The senator and eight-division champion said he found the leader’s stand on the South China Sea was “lacking”. In a late night interview with SMNI news channel on Tuesday, Duterte said Pacquiao, a senator and close ally, should “study first” before weighing in. Pacquiao stood his ground and hit back on Wednesday, when he said the country should pursue dialogue over disputes, but “stand strong in protecting our sovereign rights”.
“I am a Filipino voicing out what needs to be said in defence of what has been adjudicated as rightfully ours,” Pacquiao said, referring to a 2016 international arbitral ruling won by the Philippines in a case against China.
Though Duterte is hugely popular at home, he has been widely criticised for refusing to confront China over the conduct of its military, coastguard and fishing fleet, which he has repeatedly said would be pointless.
The Philippine defence and diplomatic establishment has spoken out strongly of late over the constant presence of hundreds of Chinese vessels in the Philippines’ Exclusive Economic Zone, which they say are manned by militias.
China has denied that.
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Duterte has said the Philippines owes China a “huge debt” of gratitude for its support in other areas, remarks that did not sit well with Pacquiao.
Pacquiao, 42, had last month said he found Duterte’s stance to be “lacking” and “disheartening”.
The comments were a surprise, as Pacquiao has long been among Duterte’s strongest backers, including over his bloody war on drugs and bid to re-introduce the death penalty.
“I respect the president’s opinion but humbly disagree with his assessment of my understanding of foreign policy,” said Pacquiao, who is rumoured to be considering running for the presidency next year.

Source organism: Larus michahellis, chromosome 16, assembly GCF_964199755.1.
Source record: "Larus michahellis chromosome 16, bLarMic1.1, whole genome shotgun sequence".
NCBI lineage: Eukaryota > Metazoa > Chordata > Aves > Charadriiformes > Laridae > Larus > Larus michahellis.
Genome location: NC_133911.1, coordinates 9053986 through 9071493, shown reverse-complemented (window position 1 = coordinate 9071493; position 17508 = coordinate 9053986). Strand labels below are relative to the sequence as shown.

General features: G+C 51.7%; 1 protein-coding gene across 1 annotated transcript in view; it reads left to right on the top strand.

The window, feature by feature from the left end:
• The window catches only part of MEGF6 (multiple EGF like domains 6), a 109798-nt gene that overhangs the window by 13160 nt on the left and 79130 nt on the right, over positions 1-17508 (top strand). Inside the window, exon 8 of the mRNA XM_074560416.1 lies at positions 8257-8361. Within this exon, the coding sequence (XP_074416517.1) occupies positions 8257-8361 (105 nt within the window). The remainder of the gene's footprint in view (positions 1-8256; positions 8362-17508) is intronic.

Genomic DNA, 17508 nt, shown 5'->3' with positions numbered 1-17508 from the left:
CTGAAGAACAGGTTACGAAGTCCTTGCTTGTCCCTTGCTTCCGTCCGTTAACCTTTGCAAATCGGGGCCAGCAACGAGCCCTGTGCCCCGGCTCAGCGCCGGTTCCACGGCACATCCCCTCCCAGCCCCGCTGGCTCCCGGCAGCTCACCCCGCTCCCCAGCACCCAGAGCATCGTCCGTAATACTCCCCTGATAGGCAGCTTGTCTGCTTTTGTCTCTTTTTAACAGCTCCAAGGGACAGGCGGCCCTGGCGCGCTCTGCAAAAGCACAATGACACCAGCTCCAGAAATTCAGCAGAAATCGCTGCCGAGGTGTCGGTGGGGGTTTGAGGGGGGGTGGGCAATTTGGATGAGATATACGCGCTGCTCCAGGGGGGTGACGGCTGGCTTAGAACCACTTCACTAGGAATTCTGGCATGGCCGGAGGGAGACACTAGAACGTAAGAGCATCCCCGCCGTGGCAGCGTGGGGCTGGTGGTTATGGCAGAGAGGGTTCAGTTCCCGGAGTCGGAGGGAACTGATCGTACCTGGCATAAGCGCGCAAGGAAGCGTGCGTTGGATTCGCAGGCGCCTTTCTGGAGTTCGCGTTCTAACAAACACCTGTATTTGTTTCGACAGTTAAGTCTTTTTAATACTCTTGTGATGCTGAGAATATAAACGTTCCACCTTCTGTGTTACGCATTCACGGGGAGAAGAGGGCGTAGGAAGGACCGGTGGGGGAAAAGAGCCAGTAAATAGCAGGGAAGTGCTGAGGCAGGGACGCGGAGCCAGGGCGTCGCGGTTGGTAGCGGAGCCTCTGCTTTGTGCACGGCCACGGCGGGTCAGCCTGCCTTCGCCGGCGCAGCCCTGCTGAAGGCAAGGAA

It comes as the head of the Philippine armed forces visited a coral-fringed island his country occupies in the South China Sea this week, a move that could stoke already heightened tensions between Manila and Beijing in disputed waters claimed by both countries.
During Monday’s visit, Armed Forces of the Philippines (AFP) chief Cirilito Sobejana commended the soldiers for the role they played in protecting the island’s residents and “guarding the country’s territories” in the strategic waterway.
The visit comes after recent diplomatic protests made by the Philippines over what it says is the illegal presence of hundreds of “Chinese maritime militia” vessels inside its exclusive economic zone and near its occupied islands.
Chinese diplomats have said the boats were just sheltering from rough seas and no militia were aboard.
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Sobejana’s trip to Thitu, known to Filipinos as Pagasa, happened on Monday, but information was only made public by the AFP on Wednesday.
Thitu is the biggest of the nine reefs, shoals and islands the Philippines occupies in the Spratly archipelago, and is home to a small number of military personnel and civilians.
“(The troops) are in very high spirit, their level of moral is high especially after our visit,” Sobejana told reporters on Tuesday evening, adding he also wanted to inspect the island to oversee plans to convert it into a logistics hub to make it easier for naval assets conducting patrols to refuel.
The Chinese Embassy in Manila did not immediately respond to a request for comment.
The Philippines, Brunei, China, Malaysia, Taiwan and Vietnam have competing claims of sovereignty in the South China Sea, a conduit for goods in excess of $3 trillion every year.